Before present day Ventimiglia was built there used to be a settlement called Albintimilium, located to the west of the city. Of this old city various ruins, including parts of the Roman theatre, the baths, the city walls and a necropolis can still be seen.
Address, opening hours and admission
Address: Corso Genova 20 – Ventimiglia. Phone: +39 01027181 – 0184252320. Opening hours: Tuesday till Sunday from 09.00 till 14.00. Closed: Monday. Admission: Free.
The original name of the settlement that would morph into Ventimiglia was Albium Intemelium. This was the capital of the area occupied by a people called Intemelii. Originally the Intemelii had lived on the hills, but between 400 and 300 BC they moved to the further down, to the mouth of the river Nervia.
In 89 BC the settlement became a Roman Municipium, which was however completely destroyed in the year 69 AD during battles between the Emperor Otho and the rebel leader Vitellio.
In 13 BC the consular road Via Julia Augusta was constructed, which led to an increase in the city’s wealth and influence.
After the fall of the empire, the city was often invaded and plundered by Barbarian tribes. Toward the 7th century it was completely abandoned and present Ventimiglia was built on the hill above the mouth of the river Roia.
One of the main monuments of Albintililium is the Roman Theater, which was built between the end of the 2nd and the beginning of the 3rd century. The steps that can still be seen were probably just the bottom half on the building, its top part being completely missing. The entrance was on the west side and is the best kept part of the monument.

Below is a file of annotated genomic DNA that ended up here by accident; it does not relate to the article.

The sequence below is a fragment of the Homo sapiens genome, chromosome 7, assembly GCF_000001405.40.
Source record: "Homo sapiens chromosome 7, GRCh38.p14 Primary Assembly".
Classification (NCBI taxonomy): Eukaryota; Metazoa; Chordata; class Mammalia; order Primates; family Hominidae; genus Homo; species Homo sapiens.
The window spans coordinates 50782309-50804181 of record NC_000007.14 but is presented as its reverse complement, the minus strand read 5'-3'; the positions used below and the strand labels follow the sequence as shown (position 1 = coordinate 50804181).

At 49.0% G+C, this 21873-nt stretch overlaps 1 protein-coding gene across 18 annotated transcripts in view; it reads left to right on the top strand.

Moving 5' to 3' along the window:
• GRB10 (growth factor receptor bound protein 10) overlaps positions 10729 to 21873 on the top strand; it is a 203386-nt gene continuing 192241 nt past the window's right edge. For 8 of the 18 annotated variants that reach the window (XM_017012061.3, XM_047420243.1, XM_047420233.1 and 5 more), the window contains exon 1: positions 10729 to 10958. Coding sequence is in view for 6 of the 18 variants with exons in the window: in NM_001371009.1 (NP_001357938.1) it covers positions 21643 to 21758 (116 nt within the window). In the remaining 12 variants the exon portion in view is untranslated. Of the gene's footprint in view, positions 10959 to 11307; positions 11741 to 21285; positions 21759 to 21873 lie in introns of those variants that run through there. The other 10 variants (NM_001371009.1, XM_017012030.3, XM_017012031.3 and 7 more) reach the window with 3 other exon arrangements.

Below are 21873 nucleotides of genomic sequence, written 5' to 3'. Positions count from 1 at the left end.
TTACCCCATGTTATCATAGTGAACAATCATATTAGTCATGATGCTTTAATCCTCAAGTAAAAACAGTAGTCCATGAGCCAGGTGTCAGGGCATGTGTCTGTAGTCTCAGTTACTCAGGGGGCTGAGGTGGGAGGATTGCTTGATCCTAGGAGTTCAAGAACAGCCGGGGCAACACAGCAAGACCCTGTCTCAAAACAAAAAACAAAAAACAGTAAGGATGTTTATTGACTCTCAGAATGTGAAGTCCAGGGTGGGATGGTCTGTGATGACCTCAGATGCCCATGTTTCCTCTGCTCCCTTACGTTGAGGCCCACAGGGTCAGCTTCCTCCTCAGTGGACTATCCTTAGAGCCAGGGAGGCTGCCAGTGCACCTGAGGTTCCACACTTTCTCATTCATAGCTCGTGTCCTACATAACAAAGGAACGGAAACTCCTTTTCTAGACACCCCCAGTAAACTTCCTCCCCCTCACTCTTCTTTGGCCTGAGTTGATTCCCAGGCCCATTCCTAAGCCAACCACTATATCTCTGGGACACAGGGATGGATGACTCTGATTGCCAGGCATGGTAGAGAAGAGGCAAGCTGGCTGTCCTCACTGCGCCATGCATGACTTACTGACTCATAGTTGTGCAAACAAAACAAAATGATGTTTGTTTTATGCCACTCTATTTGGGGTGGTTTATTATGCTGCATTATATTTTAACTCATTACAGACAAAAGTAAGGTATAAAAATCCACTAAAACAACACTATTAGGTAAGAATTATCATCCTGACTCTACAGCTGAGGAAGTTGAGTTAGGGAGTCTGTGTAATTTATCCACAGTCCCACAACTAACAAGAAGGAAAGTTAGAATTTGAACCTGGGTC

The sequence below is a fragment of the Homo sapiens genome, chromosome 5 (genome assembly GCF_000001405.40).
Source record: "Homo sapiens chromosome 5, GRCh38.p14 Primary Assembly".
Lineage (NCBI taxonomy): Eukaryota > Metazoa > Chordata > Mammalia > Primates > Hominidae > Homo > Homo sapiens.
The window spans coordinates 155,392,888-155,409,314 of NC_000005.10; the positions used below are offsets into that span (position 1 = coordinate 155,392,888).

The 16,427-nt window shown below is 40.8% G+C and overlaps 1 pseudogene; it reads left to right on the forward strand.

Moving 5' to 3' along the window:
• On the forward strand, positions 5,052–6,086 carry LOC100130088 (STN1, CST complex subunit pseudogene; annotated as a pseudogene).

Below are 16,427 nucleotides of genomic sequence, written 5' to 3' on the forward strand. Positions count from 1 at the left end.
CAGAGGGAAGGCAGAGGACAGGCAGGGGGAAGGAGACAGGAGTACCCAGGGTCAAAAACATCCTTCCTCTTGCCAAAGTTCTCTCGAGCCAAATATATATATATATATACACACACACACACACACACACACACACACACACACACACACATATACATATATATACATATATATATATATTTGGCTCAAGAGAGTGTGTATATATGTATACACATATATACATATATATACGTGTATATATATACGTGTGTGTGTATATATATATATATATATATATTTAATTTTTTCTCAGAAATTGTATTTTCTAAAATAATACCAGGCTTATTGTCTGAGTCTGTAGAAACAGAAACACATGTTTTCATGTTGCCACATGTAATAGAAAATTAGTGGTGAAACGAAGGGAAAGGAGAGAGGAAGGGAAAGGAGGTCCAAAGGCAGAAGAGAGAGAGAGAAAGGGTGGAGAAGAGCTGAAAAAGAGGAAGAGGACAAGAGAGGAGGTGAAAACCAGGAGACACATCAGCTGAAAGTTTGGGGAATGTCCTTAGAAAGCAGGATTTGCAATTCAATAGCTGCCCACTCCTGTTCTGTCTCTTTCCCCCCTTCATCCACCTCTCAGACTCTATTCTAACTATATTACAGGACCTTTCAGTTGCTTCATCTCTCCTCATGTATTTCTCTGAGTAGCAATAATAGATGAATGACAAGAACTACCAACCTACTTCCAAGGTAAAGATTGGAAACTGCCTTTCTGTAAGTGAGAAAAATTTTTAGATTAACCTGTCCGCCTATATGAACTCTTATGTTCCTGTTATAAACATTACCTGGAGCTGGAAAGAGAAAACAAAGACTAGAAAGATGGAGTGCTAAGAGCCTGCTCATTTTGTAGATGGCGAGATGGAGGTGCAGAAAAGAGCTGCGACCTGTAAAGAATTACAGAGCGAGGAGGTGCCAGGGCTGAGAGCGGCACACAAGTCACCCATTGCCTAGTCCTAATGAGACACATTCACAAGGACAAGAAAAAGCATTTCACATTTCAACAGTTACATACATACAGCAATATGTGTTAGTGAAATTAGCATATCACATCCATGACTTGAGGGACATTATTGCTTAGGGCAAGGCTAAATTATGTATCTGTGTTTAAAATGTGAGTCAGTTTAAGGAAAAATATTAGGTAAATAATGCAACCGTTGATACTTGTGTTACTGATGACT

The ruins across from the entrance to the theater are those of the Terme (Baths). These used to be surrounded by gardens and villa’s decorated with mosaic floors. An Aqueduct led the water from near Camporosso to the baths.
Behind the theater several ruins of the city walls can be seen. One of the city gates, the Porta Praetoria (or Porta di Provenza) is still largely intact. It had three arches and two circular towers. The towers were not exactly aligned with the gate. Outside the gate the Via Julia Augusta started, which was constructed by Augustus in 13 BC, in order to create a quicker connection to Rome. The Via Julia Augusta led from Piacenza to Arles in the south of France. In reality it can be considered a prolongation of the Via Aurelia.
The Necropolis took up a large area outside the walls. Archeological finds in the various tombs have enabled historians to reconstruct information about the daily life and customs of the people of Albintimilium.